The Price of Retaining Employees
In an article written by Gregory Smith, he said that the cost of replacing a per hour worker may reach between $4,000 to $7,000. In the case of middle level salaried staff, the expenses may reach $40,000. The cost of replacing an employee is commonly 2. 5 times higher than the salary of the individual. The expenses related to replacement of the employee usually include lost clients and business and damage to morale.
This will cover the cost for advertisements, screening, verification of credentials and references, interview, selection, and training (Smith, n. d). Spending time and money will not in any way provide managers or companies a distinct advantage over their competitors. However, according to a report released by a research firm, 54 percent of companies continue to show apathy in order to generate a culture of high-retention rate or cut down turnover percentage of their company.
The cycle continues – the employee quits their job, managers conduct interview and selection— giving their nearest competitor with lower employee turnover to strengthen their productivity (Smith, n. d). The Key To Achieving Employee Retention It is every employee’s desire to work in an organization that can provide them with personal satisfaction and meaning. According to General Ulysses Grant, there is no such thing as a bad employee, it only boils down to the kind of leadership that the managers provide to their employees (Smith, n.
d). In order to keep up with the competition, organizations must see to it that they set their sights on improving the flexibility of their workplace. Due to the stringent environment in the workplace, majority of employees have put their families as second fiddle to their work. In a survey conducted by the Randstad North American Employee Review, it was discovered that only 34 percent of employees in the United States are looking for a traditional full-time employment (Smith, n. d).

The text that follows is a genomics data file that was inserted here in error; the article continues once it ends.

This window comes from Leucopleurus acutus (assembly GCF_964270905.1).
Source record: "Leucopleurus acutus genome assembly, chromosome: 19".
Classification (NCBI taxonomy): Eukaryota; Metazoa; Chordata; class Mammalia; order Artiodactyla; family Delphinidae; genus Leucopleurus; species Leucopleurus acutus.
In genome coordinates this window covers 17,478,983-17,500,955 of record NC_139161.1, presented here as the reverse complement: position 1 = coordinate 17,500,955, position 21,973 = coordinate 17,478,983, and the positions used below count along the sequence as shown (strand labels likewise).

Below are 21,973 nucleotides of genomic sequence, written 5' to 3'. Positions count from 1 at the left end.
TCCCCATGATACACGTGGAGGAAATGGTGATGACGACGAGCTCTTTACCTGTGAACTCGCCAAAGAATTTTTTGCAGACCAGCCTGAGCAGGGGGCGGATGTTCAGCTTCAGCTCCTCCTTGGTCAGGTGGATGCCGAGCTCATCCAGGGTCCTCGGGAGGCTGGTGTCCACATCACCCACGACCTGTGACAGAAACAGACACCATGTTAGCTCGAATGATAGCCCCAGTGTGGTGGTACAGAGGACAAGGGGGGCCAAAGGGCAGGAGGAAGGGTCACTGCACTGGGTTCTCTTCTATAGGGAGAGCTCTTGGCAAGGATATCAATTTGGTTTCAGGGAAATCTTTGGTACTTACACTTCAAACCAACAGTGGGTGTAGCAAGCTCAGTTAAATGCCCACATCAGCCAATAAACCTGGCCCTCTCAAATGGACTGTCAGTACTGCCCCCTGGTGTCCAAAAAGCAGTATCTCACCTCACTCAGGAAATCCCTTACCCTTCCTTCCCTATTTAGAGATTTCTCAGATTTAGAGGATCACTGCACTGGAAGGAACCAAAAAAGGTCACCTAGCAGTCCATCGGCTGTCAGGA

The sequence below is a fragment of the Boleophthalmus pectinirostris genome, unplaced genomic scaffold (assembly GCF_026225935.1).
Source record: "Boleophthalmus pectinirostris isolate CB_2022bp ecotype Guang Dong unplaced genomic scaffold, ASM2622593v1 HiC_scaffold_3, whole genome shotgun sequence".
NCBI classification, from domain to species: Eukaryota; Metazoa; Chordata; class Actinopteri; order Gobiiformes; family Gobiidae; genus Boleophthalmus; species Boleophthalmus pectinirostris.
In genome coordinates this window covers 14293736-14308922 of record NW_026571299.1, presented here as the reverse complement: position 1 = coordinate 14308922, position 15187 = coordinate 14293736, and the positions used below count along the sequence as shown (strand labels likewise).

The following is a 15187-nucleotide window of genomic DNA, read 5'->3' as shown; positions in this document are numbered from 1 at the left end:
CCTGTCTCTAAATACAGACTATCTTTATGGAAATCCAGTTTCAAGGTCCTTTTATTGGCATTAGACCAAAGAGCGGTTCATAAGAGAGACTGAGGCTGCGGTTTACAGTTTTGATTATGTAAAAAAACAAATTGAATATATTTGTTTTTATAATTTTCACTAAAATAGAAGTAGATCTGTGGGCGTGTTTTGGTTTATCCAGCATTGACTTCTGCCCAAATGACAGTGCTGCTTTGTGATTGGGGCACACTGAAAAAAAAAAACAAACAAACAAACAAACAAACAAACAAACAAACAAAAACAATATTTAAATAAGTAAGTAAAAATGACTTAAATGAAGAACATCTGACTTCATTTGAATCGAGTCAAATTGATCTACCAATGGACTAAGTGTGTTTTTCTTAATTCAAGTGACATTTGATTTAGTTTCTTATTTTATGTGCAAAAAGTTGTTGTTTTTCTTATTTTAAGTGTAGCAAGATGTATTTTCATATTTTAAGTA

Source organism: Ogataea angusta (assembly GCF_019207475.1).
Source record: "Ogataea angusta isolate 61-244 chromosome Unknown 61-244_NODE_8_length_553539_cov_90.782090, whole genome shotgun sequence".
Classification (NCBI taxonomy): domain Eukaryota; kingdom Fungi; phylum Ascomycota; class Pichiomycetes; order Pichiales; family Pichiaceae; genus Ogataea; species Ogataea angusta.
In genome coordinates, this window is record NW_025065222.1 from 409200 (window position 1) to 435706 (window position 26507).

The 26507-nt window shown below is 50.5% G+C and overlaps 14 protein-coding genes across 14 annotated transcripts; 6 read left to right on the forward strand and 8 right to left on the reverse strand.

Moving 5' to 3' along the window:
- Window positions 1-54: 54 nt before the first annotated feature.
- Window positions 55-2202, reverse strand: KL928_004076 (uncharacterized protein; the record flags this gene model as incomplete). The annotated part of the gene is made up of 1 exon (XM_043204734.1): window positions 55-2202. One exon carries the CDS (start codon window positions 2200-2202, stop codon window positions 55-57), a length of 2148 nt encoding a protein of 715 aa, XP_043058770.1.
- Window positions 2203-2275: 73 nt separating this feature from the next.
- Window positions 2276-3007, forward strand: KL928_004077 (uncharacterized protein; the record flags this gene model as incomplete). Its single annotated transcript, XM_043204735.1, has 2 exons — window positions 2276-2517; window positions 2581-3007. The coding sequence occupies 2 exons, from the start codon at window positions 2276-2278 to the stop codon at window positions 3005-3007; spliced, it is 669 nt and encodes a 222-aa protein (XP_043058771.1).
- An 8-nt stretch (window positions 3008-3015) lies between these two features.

Another important factor that can contribute to employee retention is communication. In 1995, Boeing Company experienced its second longest employee strike since the Machinists Union’s 69-day strike. During that time, the company lost millions of dollars and went through huge customer service problems after failing to deliver 36 planes on time. Boeing President Frank Shrontz admitted that it was the company’s fault for failing to inform the employees about their problem (Smith, n. d).
In addition, companies must likewise provide their employees with opportunities wherein they would have time to enjoy their jobs. Reducing boredom by allowing employees to discuss topics that interest them can help keep the employees motivated with their work (Smith, n. d). Moreover, rewarding and recognizing employee achievement may reduce turnover of employees as well. In a study by Robert Half International, it was revealed that recognizing individual achievements was the primary reason why employees stay in their workplace (Smith, n.
d). Finally, company retention can be ensured by providing employees with opportunities for professional growth and career development. When an employee feels that there is no growth in their current workplace, their tendency is to leave and look for greener pastures. This was proven by an ASTD study which revealed that top companies conduct training to 86 percent of their staff as compared to 74 percent of average companies. Organizations that provided training to their employees yielded higher sales (Smith, n. d).